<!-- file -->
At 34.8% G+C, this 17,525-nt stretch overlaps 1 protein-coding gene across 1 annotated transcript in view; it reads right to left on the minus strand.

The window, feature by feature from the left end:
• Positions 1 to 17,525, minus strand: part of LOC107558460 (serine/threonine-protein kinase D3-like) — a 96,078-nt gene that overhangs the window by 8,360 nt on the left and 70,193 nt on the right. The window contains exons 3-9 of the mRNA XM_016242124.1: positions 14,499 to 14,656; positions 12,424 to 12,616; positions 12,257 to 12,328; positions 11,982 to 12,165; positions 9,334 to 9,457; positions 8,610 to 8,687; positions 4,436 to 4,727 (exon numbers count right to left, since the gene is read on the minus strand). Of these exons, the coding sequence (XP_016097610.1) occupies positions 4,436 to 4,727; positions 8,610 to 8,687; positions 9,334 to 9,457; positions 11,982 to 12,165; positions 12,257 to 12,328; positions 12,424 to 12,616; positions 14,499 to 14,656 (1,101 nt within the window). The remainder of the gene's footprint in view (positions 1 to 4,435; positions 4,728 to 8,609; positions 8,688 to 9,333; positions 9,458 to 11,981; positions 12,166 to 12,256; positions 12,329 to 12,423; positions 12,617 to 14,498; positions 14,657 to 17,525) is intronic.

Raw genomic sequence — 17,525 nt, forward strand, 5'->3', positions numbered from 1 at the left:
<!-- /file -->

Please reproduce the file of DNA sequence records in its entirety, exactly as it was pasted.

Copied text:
At 34.8% G+C, this 17,525-nt stretch overlaps 1 protein-coding gene across 1 annotated transcript in view; it reads right to left on the minus strand.

The window, feature by feature from the left end:
• Positions 1 to 17,525, minus strand: part of LOC107558460 (serine/threonine-protein kinase D3-like) — a 96,078-nt gene that overhangs the window by 8,360 nt on the left and 70,193 nt on the right. The window contains exons 3-9 of the mRNA XM_016242124.1: positions 14,499 to 14,656; positions 12,424 to 12,616; positions 12,257 to 12,328; positions 11,982 to 12,165; positions 9,334 to 9,457; positions 8,610 to 8,687; positions 4,436 to 4,727 (exon numbers count right to left, since the gene is read on the minus strand). Of these exons, the coding sequence (XP_016097610.1) occupies positions 4,436 to 4,727; positions 8,610 to 8,687; positions 9,334 to 9,457; positions 11,982 to 12,165; positions 12,257 to 12,328; positions 12,424 to 12,616; positions 14,499 to 14,656 (1,101 nt within the window). The remainder of the gene's footprint in view (positions 1 to 4,435; positions 4,728 to 8,609; positions 8,688 to 9,333; positions 9,458 to 11,981; positions 12,166 to 12,256; positions 12,329 to 12,423; positions 12,617 to 14,498; positions 14,657 to 17,525) is intronic.

Raw genomic sequence — 17,525 nt, forward strand, 5'->3', positions numbered from 1 at the left: